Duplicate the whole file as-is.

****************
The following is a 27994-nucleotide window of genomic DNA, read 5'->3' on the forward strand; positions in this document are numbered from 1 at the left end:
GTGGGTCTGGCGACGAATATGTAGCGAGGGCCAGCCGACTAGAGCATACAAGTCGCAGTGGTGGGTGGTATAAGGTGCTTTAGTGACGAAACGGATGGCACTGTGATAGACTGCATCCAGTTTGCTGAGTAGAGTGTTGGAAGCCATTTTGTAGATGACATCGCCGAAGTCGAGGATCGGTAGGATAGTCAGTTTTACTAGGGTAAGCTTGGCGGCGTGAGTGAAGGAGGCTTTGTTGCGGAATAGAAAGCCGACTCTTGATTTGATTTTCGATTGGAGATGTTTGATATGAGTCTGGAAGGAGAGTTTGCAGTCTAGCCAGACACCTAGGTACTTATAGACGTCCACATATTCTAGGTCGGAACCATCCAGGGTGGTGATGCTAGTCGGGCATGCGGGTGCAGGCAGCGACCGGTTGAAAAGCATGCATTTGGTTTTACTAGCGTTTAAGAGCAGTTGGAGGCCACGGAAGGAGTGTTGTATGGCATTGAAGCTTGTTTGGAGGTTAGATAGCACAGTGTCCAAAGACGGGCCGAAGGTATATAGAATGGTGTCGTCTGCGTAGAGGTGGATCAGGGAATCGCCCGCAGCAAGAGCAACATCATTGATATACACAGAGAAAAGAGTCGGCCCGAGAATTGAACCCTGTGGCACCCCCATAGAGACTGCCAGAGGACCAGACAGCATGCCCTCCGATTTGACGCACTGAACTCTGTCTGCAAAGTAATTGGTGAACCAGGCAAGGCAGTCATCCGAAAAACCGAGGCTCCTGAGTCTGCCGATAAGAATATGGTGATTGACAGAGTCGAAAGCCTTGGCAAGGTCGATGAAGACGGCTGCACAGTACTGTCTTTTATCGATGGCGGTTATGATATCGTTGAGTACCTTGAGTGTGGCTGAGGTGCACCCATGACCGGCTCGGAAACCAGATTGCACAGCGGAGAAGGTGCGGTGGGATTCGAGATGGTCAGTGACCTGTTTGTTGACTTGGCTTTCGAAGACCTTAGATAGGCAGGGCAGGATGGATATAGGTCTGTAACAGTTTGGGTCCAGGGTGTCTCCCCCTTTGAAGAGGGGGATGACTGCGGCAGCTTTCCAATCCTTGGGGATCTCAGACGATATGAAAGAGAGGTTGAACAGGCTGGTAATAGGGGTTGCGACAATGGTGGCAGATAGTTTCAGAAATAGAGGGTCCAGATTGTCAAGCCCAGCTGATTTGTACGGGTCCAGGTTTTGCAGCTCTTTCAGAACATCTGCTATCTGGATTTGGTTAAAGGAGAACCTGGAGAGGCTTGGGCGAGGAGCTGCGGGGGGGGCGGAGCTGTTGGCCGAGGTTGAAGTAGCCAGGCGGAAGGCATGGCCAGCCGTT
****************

The following is a 27994-nucleotide window of genomic DNA, read 5'->3' on the forward strand; positions in this document are numbered from 1 at the left end:
GTGGGTCTGGCGACGAATATGTAGCGAGGGCCAGCCGACTAGAGCATACAAGTCGCAGTGGTGGGTGGTATAAGGTGCTTTAGTGACGAAACGGATGGCACTGTGATAGACTGCATCCAGTTTGCTGAGTAGAGTGTTGGAAGCCATTTTGTAGATGACATCGCCGAAGTCGAGGATCGGTAGGATAGTCAGTTTTACTAGGGTAAGCTTGGCGGCGTGAGTGAAGGAGGCTTTGTTGCGGAATAGAAAGCCGACTCTTGATTTGATTTTCGATTGGAGATGTTTGATATGAGTCTGGAAGGAGAGTTTGCAGTCTAGCCAGACACCTAGGTACTTATAGACGTCCACATATTCTAGGTCGGAACCATCCAGGGTGGTGATGCTAGTCGGGCATGCGGGTGCAGGCAGCGACCGGTTGAAAAGCATGCATTTGGTTTTACTAGCGTTTAAGAGCAGTTGGAGGCCACGGAAGGAGTGTTGTATGGCATTGAAGCTTGTTTGGAGGTTAGATAGCACAGTGTCCAAAGACGGGCCGAAGGTATATAGAATGGTGTCGTCTGCGTAGAGGTGGATCAGGGAATCGCCCGCAGCAAGAGCAACATCATTGATATACACAGAGAAAAGAGTCGGCCCGAGAATTGAACCCTGTGGCACCCCCATAGAGACTGCCAGAGGACCAGACAGCATGCCCTCCGATTTGACGCACTGAACTCTGTCTGCAAAGTAATTGGTGAACCAGGCAAGGCAGTCATCCGAAAAACCGAGGCTCCTGAGTCTGCCGATAAGAATATGGTGATTGACAGAGTCGAAAGCCTTGGCAAGGTCGATGAAGACGGCTGCACAGTACTGTCTTTTATCGATGGCGGTTATGATATCGTTGAGTACCTTGAGTGTGGCTGAGGTGCACCCATGACCGGCTCGGAAACCAGATTGCACAGCGGAGAAGGTGCGGTGGGATTCGAGATGGTCAGTGACCTGTTTGTTGACTTGGCTTTCGAAGACCTTAGATAGGCAGGGCAGGATGGATATAGGTCTGTAACAGTTTGGGTCCAGGGTGTCTCCCCCTTTGAAGAGGGGGATGACTGCGGCAGCTTTCCAATCCTTGGGGATCTCAGACGATATGAAAGAGAGGTTGAACAGGCTGGTAATAGGGGTTGCGACAATGGTGGCAGATAGTTTCAGAAATAGAGGGTCCAGATTGTCAAGCCCAGCTGATTTGTACGGGTCCAGGTTTTGCAGCTCTTTCAGAACATCTGCTATCTGGATTTGGTTAAAGGAGAACCTGGAGAGGCTTGGGCGAGGAGCTGCGGGGGGGGCGGAGCTGTTGGCCGAGGTTGAAGTAGCCAGGCGGAAGGCATGGCCAGCCGTT